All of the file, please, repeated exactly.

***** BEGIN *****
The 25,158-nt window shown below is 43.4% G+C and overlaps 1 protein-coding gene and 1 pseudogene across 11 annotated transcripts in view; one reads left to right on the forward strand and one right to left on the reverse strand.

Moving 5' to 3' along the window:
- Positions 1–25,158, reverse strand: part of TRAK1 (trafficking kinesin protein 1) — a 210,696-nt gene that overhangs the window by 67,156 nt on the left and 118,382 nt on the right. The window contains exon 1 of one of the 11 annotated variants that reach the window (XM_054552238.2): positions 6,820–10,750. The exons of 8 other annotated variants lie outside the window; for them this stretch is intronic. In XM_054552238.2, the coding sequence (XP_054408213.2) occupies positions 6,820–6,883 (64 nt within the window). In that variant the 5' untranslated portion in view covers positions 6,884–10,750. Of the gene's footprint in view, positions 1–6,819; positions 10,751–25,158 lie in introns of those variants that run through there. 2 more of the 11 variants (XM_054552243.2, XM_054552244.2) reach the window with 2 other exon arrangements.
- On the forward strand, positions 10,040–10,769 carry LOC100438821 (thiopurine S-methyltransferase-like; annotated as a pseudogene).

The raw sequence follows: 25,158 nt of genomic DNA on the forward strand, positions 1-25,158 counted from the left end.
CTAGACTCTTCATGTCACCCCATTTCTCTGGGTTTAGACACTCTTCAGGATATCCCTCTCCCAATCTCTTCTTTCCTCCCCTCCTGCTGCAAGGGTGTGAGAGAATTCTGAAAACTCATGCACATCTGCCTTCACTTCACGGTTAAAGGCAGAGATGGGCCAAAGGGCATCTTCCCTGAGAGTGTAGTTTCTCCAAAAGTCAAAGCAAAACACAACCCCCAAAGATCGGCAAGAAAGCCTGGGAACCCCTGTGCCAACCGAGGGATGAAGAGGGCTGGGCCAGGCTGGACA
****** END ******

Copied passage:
The 25,158-nt window shown below is 43.4% G+C and overlaps 1 protein-coding gene and 1 pseudogene across 11 annotated transcripts in view; one reads left to right on the forward strand and one right to left on the reverse strand.

Moving 5' to 3' along the window:
- Positions 1–25,158, reverse strand: part of TRAK1 (trafficking kinesin protein 1) — a 210,696-nt gene that overhangs the window by 67,156 nt on the left and 118,382 nt on the right. The window contains exon 1 of one of the 11 annotated variants that reach the window (XM_054552238.2): positions 6,820–10,750. The exons of 8 other annotated variants lie outside the window; for them this stretch is intronic. In XM_054552238.2, the coding sequence (XP_054408213.2) occupies positions 6,820–6,883 (64 nt within the window). In that variant the 5' untranslated portion in view covers positions 6,884–10,750. Of the gene's footprint in view, positions 1–6,819; positions 10,751–25,158 lie in introns of those variants that run through there. 2 more of the 11 variants (XM_054552243.2, XM_054552244.2) reach the window with 2 other exon arrangements.
- On the forward strand, positions 10,040–10,769 carry LOC100438821 (thiopurine S-methyltransferase-like; annotated as a pseudogene).

The raw sequence follows: 25,158 nt of genomic DNA on the forward strand, positions 1-25,158 counted from the left end.
CTAGACTCTTCATGTCACCCCATTTCTCTGGGTTTAGACACTCTTCAGGATATCCCTCTCCCAATCTCTTCTTTCCTCCCCTCCTGCTGCAAGGGTGTGAGAGAATTCTGAAAACTCATGCACATCTGCCTTCACTTCACGGTTAAAGGCAGAGATGGGCCAAAGGGCATCTTCCCTGAGAGTGTAGTTTCTCCAAAAGTCAAAGCAAAACACAACCCCCAAAGATCGGCAAGAAAGCCTGGGAACCCCTGTGCCAACCGAGGGATGAAGAGGGCTGGGCCAGGCTGGACA